by Divino L. Cantal Jr.
photos by by Zhang Xiaoqing and Lingling Huang
Telling the truth and making change are the unified message of seven Pulitzer Prize winners to hundreds of communication and journalism students at Hong Kong Baptist University during the 7th Pulitzer Prize Winners Workshop opening ceremony and public forum.
“Journalism is a serious profession that potentially has a profound impact on the lives of the people by telling the truth, or by failing to tell the truth,” said George Rodrigue, who twice won the Pulitzer for his reports on discrimination in subsidized housing and violence against women.
“Maybe someone sitting in this audience someday will win the Pulitzer. All you have to do is to have the desire to make a difference and work really hard to expose injustices and to tell the stories of everyday people,” said Kristen Graham who, together with Susan Snyder, won the 2012 Public Service Award for their report on violence in Philadelphia schools.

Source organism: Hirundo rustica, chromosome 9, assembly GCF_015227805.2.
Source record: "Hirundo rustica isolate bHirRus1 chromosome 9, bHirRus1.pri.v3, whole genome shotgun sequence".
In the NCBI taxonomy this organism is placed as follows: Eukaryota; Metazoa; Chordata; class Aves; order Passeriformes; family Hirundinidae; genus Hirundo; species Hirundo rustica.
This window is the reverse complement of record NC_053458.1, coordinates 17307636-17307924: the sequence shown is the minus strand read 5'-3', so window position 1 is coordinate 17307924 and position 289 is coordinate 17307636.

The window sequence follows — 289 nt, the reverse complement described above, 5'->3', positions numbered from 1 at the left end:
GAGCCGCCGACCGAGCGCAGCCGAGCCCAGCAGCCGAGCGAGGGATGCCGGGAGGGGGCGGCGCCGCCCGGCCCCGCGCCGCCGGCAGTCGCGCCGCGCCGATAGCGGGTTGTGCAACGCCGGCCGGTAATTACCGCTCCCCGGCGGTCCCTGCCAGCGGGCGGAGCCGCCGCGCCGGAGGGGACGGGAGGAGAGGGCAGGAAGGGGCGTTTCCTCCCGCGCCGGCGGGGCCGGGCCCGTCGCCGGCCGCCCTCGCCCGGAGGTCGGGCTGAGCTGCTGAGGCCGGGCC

Robin McDowell and Esther Htusan won the 2016 Pulitzer for Public Service for their investigative report on slavery in the seas of Southeast Asia, which led to justice and reforms.
William Snyder has won the Pulitzer four times since 1989 for photography and explanatory journalism.
Ben C. Solomon, who works for the New York Times, bagged the 2015 International Reporting award for his video stories on the Ebola outbreak in West Africa.
“To be a good journalist, you have to be dedicated. You have to be sympathetic to people, and that is very important,” said Htusan.
The seven guests will deliver talks and lectures to students this week. The workshop aims to broaden the vision of journalists and enhance the quality of journalism education in Hong Kong and the Greater China region.
The Pulitzer Prizes are the highest accolade bestowed on journalists in United States. Named after Joseph Pulitzer, a Hungarian – American journalist and publisher, the award covers major fields of journalism. It is celebrating its centennial this year.
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